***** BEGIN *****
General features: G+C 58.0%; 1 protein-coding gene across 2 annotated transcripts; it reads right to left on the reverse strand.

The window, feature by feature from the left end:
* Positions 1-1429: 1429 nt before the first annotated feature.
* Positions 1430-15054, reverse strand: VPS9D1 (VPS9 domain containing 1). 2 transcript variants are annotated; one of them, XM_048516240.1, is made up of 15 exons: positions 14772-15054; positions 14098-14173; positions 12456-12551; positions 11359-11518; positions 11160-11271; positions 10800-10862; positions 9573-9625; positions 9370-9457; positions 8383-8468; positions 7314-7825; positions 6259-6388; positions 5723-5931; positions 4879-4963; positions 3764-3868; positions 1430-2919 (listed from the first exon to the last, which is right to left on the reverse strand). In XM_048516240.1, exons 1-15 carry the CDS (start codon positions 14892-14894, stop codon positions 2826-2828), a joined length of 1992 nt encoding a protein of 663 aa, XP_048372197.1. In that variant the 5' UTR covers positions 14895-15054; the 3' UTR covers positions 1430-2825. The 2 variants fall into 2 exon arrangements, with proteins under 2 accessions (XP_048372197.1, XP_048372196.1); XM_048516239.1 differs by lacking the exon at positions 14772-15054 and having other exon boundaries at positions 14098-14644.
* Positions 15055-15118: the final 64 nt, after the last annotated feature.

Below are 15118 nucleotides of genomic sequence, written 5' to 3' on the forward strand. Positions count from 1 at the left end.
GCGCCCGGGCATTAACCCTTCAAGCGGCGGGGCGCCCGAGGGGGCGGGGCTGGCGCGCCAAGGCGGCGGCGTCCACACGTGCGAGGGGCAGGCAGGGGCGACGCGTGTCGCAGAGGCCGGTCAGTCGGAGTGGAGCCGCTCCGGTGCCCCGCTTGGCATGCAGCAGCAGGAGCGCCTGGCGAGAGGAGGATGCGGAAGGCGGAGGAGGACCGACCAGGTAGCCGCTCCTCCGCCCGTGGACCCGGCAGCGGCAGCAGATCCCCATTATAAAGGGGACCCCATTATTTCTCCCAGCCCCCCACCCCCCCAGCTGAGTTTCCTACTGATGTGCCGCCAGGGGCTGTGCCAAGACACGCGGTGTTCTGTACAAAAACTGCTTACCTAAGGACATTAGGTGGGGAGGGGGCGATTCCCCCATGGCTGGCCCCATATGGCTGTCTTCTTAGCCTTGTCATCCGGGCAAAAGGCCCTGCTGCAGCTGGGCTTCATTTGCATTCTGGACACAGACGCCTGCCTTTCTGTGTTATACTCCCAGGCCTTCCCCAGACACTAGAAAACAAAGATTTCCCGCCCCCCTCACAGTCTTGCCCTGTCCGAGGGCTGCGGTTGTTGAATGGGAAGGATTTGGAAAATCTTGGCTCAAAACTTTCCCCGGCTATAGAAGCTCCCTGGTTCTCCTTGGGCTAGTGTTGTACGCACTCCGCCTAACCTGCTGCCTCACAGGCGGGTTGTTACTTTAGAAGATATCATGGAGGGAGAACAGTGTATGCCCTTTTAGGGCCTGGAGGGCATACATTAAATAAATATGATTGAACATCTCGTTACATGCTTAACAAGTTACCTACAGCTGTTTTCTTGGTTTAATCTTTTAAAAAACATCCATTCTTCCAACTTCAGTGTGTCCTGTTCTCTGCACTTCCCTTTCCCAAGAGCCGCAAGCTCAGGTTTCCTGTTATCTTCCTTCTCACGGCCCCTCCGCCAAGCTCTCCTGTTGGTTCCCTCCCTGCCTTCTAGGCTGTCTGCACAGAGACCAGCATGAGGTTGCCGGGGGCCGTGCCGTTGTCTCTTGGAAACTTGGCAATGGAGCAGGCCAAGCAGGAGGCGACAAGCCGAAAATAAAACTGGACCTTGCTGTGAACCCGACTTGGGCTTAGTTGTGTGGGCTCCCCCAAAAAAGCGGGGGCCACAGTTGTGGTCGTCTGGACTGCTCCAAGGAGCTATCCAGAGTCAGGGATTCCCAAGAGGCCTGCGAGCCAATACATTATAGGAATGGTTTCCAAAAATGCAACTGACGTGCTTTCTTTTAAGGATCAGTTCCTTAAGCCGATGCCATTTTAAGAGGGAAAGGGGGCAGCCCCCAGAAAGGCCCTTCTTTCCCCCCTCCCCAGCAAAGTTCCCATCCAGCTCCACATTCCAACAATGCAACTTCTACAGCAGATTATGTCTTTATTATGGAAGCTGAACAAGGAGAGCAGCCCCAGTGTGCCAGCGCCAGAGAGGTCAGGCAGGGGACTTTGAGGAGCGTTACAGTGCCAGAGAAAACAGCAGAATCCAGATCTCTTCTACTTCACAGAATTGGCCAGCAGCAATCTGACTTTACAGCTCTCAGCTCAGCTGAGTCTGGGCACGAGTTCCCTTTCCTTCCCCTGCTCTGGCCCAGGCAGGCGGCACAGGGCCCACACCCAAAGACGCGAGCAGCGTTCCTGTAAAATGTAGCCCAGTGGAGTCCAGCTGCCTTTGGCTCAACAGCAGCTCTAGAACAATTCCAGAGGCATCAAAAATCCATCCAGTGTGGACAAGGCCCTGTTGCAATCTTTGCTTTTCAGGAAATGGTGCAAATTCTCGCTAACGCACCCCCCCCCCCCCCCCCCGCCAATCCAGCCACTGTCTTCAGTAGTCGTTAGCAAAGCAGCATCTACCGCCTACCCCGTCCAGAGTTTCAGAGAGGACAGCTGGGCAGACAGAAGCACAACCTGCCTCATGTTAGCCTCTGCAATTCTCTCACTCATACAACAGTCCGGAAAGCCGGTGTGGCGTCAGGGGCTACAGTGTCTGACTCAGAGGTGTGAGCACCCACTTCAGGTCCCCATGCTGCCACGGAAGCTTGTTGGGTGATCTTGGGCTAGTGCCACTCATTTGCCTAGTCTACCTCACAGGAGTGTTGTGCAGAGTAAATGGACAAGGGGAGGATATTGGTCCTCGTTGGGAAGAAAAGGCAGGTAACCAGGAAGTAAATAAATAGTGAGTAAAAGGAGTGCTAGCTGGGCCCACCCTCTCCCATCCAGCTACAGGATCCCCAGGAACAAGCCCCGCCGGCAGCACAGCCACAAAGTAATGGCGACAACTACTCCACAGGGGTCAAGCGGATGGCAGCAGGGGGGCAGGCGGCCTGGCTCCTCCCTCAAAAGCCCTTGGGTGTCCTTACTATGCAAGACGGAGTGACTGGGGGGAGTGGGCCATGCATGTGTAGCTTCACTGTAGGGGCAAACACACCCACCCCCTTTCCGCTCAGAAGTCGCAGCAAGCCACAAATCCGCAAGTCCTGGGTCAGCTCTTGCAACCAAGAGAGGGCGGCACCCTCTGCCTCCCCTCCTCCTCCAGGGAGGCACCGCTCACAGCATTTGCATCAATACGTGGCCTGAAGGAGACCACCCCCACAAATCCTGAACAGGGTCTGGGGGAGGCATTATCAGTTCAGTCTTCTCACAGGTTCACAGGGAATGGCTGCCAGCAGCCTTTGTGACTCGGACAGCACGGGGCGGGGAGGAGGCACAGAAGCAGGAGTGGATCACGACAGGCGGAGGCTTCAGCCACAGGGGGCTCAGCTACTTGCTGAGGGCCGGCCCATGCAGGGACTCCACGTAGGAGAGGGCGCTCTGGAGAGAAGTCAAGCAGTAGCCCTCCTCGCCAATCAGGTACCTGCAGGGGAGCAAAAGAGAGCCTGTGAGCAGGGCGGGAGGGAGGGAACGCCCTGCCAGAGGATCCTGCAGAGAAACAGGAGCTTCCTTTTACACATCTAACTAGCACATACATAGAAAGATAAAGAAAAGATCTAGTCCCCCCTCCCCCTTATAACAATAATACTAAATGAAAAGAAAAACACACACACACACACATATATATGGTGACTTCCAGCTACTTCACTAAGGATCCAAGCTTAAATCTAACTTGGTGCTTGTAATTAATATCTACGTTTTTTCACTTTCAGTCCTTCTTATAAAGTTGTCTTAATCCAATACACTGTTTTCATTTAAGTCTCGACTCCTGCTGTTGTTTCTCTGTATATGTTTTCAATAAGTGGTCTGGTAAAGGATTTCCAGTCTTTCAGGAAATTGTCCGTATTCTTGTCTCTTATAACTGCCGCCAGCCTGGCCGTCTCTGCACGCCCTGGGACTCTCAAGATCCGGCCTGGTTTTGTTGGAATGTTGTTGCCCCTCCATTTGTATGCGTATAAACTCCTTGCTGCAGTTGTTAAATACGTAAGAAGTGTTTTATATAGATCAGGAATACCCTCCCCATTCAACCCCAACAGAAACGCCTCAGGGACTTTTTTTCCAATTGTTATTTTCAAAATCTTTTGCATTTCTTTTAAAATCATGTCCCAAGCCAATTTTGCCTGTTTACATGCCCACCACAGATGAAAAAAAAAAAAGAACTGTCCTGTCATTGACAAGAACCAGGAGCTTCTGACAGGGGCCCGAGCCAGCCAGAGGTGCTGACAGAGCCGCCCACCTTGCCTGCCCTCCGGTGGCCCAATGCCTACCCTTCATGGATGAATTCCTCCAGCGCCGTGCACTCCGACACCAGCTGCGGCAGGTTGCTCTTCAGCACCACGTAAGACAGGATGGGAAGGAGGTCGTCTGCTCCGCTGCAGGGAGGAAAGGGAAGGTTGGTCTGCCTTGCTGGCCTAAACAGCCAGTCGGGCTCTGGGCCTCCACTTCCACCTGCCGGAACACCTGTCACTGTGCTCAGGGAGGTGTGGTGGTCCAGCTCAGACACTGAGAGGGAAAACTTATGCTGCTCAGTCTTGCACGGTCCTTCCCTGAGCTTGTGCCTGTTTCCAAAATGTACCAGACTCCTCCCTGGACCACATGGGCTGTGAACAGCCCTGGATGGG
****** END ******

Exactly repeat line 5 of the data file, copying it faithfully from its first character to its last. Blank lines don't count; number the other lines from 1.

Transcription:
* Positions 15055-15118: the final 64 nt, after the last annotated feature.